Smith, that many of the problems we have had in managing and making
productive use of information related to biology and health in recent
history originate from not trying to represent reality, and instead
representing "concepts" which, because they don't connect clearly
enough to reality, don't land up having enough shared meaning to make
good use of when integrated or scaled. 

My understanding from discussions we (Tim and I) have had is that the
SWAN project has, as a matter of setting scope, and addressing its use
cases, decided against doing this, at least for the moment. This is an
understandable choice - it's pretty hard work to learn and do this
kind of representation, as practices and the ontologies themselves are
just developing. I think this is a reasonable decision, given that
what Bill is suggesting is by no means easy. I'm curious to see what
happens with SWAN. I suspect that Bill is too!

Still, Bill is hopeful that the SWAN team will change its mind,
because he thinks, as some subset of the people on this list, that his
kind of representation will be what leads to the most substantial
payback in what it enables for science and medicine.

Hope this helps,


On Mar 6, 2007, at 9:10 PM, Tim Clark wrote:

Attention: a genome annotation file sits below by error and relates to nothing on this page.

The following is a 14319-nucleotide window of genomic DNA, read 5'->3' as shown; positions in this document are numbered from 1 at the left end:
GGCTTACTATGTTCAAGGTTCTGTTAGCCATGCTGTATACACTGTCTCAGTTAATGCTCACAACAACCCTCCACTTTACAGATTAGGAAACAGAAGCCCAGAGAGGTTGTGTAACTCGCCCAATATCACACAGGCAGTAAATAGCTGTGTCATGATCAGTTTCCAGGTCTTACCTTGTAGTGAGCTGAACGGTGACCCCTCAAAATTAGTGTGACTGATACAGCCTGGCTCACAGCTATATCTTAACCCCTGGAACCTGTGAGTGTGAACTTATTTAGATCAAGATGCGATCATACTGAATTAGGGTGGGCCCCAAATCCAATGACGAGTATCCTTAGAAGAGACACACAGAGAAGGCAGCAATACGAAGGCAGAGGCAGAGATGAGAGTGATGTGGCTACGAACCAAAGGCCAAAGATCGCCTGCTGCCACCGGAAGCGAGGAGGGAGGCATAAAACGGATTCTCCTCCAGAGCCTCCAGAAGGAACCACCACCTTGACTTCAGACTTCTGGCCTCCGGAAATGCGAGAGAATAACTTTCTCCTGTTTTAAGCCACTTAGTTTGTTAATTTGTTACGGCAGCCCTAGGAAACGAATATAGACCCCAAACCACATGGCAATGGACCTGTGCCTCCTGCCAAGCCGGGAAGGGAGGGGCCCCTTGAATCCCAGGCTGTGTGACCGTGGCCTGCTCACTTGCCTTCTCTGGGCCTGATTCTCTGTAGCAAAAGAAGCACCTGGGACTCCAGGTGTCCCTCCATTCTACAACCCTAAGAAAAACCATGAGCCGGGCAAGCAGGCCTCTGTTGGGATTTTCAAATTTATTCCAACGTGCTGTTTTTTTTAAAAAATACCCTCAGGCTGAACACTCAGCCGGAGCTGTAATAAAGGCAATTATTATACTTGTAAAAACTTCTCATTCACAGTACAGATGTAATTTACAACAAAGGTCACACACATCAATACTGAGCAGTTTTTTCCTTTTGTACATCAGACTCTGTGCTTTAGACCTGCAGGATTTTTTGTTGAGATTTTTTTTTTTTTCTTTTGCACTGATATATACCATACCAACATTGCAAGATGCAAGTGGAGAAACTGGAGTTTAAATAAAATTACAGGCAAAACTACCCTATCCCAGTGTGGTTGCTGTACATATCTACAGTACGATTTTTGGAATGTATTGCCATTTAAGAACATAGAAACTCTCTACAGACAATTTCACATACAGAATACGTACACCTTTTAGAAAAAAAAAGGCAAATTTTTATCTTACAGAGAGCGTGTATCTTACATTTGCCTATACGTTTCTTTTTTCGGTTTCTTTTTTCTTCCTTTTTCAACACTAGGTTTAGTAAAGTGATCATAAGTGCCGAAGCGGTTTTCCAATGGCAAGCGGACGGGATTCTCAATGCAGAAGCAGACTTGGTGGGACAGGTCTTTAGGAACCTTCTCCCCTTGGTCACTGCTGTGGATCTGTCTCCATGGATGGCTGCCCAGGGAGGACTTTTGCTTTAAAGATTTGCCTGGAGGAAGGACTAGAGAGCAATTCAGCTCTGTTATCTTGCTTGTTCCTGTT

(1) or (2) or none of the above is good enough for right now. I am
finding your proposal difficult to follow.


On TuesdayMar 6, 2007, at 7:43 PM, William Bug wrote:

Sorry, Tim. 

Can't really go into more detail right now. I have a lot of planning
still to do on an all day meeting I must lead tomorrow.

I lay it out considerable detail on this proposal on that page I cite


It is just a suggestion. As I said a few weeks ago when I put it out
there, I welcome any feedback. Please amend, append, or correct as you
see fit.

As I mentioned to you a few weeks ago, I'd see this as a way of
providing much more structure to back up the "Concepts" and "Claims"
that are represented in SWAN. In fact, the "Concepts" (as represented
in RDF using community shared ontologies/terminologies) provide a link
into this more structure "bridge" I'm describing and the wealth of
detail contained in RDF converted versions of BioPAX, SenseLab
(BioPharm), ABA, MPO-based annotations from MGI & RDG, etc.

I hope this helps a little.


On Mar 6, 2007, at 4:33 PM, Tim Clark wrote:


I am trying to understand your proposal. Which are you suggesting:

(1) we curate in to SWAN some existing published work hypothesizing
connection of, for example, MPTP/MPP+ mechanism to some forms of PD;
(2) we build "our own" hypothesis of MPTP/MPP+ mechanism relationship
etc, not existing in the literature, and curate it in to SWAN?

or something else?


On TuesdayMar 6, 2007, at 7:25 PM, William Bug wrote:

Hi All, 

Looks like a lot of substantive work was done at the F2F. Kudos to all
who participated!

I'd like to highlight one of the issues EricN mentioned. 

On Mar 6, 2007, at 8:29 AM, Eric Neumann wrote:

As part of the scernario using the known aggregate of facts, add a few